Post Reports

Finding America’s last-known slave ship — and confronting a monstrous past

Nicole Ellis tells the story of the Clotilda, the last-known ship of the illegal slave trade in the U.S. And Oyinkan Braithwaite ruminates on the unexpected relatability of her novel, “My Sister, the Serial Killer.”
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Post Reports is the daily podcast from The Washington Post. Unparalleled reporting. Expert insight. Clear analysis. Everything you’ve come to expect from the newsroom of The Post -- for your ears.

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Discovering the Clotilda
The Clotilda was America’s last-known slave ship, arriving on U.S. shores with captives from Benin in West Africa in 1860 — decades after the international slave trade was abolished in the country.

Nicole Ellis ventures to Africatown, Ala., to tell this sinister story of slavery: how a bet by an Alabama landowner spurred the construction of the Clotilda, and how, a century and a half later, descendents of the last enslaved Americans are confronting their dark past. 

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One sister is a nurse. The other is a killer.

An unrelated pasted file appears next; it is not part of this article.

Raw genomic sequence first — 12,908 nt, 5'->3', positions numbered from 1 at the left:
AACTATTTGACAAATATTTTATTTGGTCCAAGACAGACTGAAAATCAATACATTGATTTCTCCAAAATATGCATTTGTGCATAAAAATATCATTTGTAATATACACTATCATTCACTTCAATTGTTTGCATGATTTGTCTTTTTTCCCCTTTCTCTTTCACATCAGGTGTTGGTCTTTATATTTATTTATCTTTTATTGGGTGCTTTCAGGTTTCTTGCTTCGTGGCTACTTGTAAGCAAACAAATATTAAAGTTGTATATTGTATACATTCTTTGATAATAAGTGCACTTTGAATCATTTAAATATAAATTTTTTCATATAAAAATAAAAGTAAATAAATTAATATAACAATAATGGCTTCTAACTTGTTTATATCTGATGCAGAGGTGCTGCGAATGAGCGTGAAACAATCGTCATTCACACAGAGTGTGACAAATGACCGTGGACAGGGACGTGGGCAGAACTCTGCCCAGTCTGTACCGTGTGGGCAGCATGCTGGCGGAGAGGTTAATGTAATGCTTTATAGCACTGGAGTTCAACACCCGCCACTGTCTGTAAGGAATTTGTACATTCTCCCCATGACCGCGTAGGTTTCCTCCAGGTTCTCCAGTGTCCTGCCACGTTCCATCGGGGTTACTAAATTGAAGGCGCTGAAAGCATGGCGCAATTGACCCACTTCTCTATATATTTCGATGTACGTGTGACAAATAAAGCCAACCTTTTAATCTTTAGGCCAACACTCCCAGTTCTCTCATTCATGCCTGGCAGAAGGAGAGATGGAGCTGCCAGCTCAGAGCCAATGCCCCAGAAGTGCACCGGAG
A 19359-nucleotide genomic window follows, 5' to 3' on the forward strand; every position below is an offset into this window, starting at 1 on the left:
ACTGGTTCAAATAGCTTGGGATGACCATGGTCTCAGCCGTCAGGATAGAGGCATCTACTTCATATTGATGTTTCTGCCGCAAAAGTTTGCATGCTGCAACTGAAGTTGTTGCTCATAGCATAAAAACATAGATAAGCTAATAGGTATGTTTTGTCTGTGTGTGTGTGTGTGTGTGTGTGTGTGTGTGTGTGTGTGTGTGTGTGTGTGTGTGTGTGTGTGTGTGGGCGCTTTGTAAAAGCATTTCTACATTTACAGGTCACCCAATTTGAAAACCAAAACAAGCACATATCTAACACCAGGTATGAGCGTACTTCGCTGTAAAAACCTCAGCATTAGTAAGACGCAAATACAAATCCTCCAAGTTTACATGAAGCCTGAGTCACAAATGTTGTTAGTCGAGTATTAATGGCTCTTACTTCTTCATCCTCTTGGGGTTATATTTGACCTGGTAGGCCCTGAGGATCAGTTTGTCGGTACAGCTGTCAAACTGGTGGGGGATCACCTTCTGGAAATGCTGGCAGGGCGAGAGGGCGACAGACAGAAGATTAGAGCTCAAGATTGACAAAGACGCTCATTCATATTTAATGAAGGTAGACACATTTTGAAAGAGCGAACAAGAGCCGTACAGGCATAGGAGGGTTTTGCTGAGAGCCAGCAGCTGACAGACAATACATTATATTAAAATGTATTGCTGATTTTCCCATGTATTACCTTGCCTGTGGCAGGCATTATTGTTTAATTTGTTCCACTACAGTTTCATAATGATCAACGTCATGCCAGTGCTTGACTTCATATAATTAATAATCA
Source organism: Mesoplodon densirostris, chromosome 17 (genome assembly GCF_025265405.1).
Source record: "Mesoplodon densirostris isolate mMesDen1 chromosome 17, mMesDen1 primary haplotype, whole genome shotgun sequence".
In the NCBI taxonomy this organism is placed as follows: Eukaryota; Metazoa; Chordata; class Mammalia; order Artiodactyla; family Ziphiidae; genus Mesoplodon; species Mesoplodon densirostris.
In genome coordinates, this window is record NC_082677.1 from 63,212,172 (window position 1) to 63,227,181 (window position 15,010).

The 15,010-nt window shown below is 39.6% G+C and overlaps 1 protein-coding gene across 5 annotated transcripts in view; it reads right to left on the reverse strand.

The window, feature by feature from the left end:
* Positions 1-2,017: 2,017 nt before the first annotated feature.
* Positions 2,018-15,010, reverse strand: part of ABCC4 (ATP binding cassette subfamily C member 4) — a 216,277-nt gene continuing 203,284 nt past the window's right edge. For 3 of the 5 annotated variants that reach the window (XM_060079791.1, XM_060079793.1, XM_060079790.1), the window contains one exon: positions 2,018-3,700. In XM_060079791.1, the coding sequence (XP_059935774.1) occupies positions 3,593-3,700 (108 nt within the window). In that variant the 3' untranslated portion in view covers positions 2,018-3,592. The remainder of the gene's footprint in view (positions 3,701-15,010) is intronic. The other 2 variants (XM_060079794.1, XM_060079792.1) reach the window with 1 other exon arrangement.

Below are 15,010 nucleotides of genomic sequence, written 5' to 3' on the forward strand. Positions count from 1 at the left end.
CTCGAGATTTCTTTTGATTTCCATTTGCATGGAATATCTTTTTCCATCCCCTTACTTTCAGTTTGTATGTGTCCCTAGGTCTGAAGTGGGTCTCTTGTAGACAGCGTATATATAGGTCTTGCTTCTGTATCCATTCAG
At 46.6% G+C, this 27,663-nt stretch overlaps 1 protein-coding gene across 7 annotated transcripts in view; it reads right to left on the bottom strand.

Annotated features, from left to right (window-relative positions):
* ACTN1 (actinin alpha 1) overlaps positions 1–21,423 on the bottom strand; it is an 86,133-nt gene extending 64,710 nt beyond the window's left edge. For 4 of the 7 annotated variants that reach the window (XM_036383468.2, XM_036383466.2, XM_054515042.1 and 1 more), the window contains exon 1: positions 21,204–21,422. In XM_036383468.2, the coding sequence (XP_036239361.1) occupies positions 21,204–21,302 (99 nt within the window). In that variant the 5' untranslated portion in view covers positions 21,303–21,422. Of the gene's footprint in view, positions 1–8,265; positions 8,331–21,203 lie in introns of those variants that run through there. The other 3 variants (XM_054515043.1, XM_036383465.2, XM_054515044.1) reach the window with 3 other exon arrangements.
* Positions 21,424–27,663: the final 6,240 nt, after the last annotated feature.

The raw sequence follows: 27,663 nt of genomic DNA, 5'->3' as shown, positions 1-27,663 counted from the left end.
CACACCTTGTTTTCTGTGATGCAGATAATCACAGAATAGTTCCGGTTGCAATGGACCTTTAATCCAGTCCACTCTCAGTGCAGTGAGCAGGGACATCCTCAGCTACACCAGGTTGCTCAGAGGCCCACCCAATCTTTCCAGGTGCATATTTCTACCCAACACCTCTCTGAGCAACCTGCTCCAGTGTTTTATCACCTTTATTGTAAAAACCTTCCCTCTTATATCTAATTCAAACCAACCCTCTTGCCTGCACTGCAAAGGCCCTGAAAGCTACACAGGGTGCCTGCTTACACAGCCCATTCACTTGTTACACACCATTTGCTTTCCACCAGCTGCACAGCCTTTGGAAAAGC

Oyinkan Braithwaite’s debut novel, “My Sister, the Serial Killer,” isn’t the pulpy slasher the title might lead you to expect. Rather, it’s an often-playful interrogation of sibling rivalry, the legacy of abuse and the shallow sexism of a deeply patriarchal society that many women have found — strangely — relatable.

“It surprised me how many sisters have connected over ‘My Sister, the Serial Killer,’ because it’s such a weird book to connect over,” Braithwaite says. “I didn’t think it was a book that was going to draw siblings together.”

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About Post Reports

Post Reports is the daily podcast from The Washington Post. Unparalleled reporting. Expert insight. Clear analysis. Everything you’ve come to expect from the newsroom of The Post -- for your ears.